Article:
Author's note: this story will be very long, as in probably 300 text pages. You've been warned. Also, there may be some continuity glitches, but you'll have to forgive them. All in all it's worth the read.



1 ElfQuest: StarSeekers

An Epic tale of fantasy and adventure

By Joan Milligan

1.1 Based upon ElfQuest, © Richard and Wendy Pini, WaRP graphics



1.1.1 Prologue: Catch the Wind



He could've been flying for days.

Could've been, because it would not have mattered, might've been, because he stopped counting, should've been, because he probably had.

He felt his weight pulling to the ground, his body screaming for rest, the agonized tugging of the injured wing.

He put his mind to other things, and it lasted but minutes before everything slammed back into focus, brutally, as it did several times during his impossible journey.

He was king of the sky, and he was being usurped. Like the dying hawk cast from the heavens to the unforgiving earth, all while screaming its mindless defeat, not understanding, not willing itself to understand, angry at the skies for their betrayal. Like the shot falcon, the raging bird of prey that was nothing on the ground, his hour came round at last.

Still he resisted, and flew on, every mile of the way taking its toll. Something in one wing snapped continuously, and the monotonous, sickening sound gave him something to concentrate on, before the pain came, before the memories.

He saw her image in his dreams every night.

Every time, she was there. Her laughing eyes, her long, smooth brown hair, her tiny figure, so much smaller than him, so much stronger. So strange, those beaming orbs, that small body, like a child's, yet harder than a child has ever been, those stringy muscles all over her, the cold-burnt cheeks. She was tough; she was a warrior, a woman of the wilderness. That fire he saw in her, unlike anything ever to be seen in his old home, among the calm, the content, the lazy, it was there, and it haunted him. Every night, sleeping alone and cold on the bare ground, every time he slipped away while in the air, waken a moment later by the rushing wind, every second, he saw the fire he had fallen in love with.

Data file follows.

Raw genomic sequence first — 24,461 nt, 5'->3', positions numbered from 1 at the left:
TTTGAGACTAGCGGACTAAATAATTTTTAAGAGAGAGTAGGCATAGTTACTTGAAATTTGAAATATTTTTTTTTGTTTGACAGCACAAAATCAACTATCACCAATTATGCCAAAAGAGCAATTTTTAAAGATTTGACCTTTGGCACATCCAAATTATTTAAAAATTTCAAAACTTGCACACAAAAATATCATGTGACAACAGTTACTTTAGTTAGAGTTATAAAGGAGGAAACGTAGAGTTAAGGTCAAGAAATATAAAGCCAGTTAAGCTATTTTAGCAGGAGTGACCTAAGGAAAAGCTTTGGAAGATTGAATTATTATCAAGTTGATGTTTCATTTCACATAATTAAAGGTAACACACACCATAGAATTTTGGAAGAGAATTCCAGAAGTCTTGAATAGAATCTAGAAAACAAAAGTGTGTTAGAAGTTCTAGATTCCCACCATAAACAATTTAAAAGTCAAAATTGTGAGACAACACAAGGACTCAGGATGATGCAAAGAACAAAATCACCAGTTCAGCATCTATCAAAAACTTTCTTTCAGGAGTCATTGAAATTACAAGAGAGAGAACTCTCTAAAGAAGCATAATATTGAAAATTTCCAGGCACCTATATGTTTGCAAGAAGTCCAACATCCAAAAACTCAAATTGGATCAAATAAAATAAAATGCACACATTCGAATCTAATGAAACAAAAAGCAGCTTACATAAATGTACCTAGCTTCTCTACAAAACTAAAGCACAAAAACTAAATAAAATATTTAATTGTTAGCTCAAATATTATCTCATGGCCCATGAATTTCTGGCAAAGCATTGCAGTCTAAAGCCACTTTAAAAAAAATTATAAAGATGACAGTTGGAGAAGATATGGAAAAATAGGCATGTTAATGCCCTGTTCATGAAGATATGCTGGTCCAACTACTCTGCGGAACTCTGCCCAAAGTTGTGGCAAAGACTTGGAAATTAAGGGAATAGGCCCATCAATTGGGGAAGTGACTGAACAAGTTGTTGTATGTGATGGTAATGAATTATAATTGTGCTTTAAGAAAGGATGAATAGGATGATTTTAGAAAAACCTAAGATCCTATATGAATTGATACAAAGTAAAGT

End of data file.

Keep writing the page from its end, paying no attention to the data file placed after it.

Every night, she slipped away anew.

He gritted his teeth and tried to fly on, he truly did try. He would make a point of insisting he did whenever asked, even months later.

Let the cool, slapping air take the image away; let it erase his nightmares. Let it erase his pain, his shame, his anger. He gave in to the loving wind, the unforgiving wind, the wind that was his - has always been his, wings or no wings. It was his by birthright, magic or no magic. It was his because he dared to catch it.

It was his, the wind - he earned it. It would hold him a while more.

She dared to catch the wind, too - she reached for it endlessly. She walked into it, so fearless, so proud, unbending, firm and fierce. And he loved her madly for that. She had no wings, and she dared to fly.

She would go on, she would want him to go on.

So he fought against the wind, the unforgiving wind. He shouted and cursed at the wind. He cursed the long days and the cold ground and his one injured wing and the despair, he laughed bitterly and mocked the spins and wells of air and the mountaintops. He had empty, raging words for them all. He consumed the last of his breath daring the wind to leave him.

The treetops were there, a mess of lush green beneath him, their small branches bending in the wind. Bend or break, the forest knew, but he never lived in the forest, he never knew how to bend.

This was far enough, the wind and exhaustion told him. They will find him if he landed here. He can give up, he can end this, he can rest. He pushed on.

She would go on, and she would want him to go on.

Then again.

She wasn't here anymore.

"Kahvi. . ." Tyldak whispered into the increasing wind as it slammed into him, fought and overcame him and forced him down, broken and despaired, near the New Holt.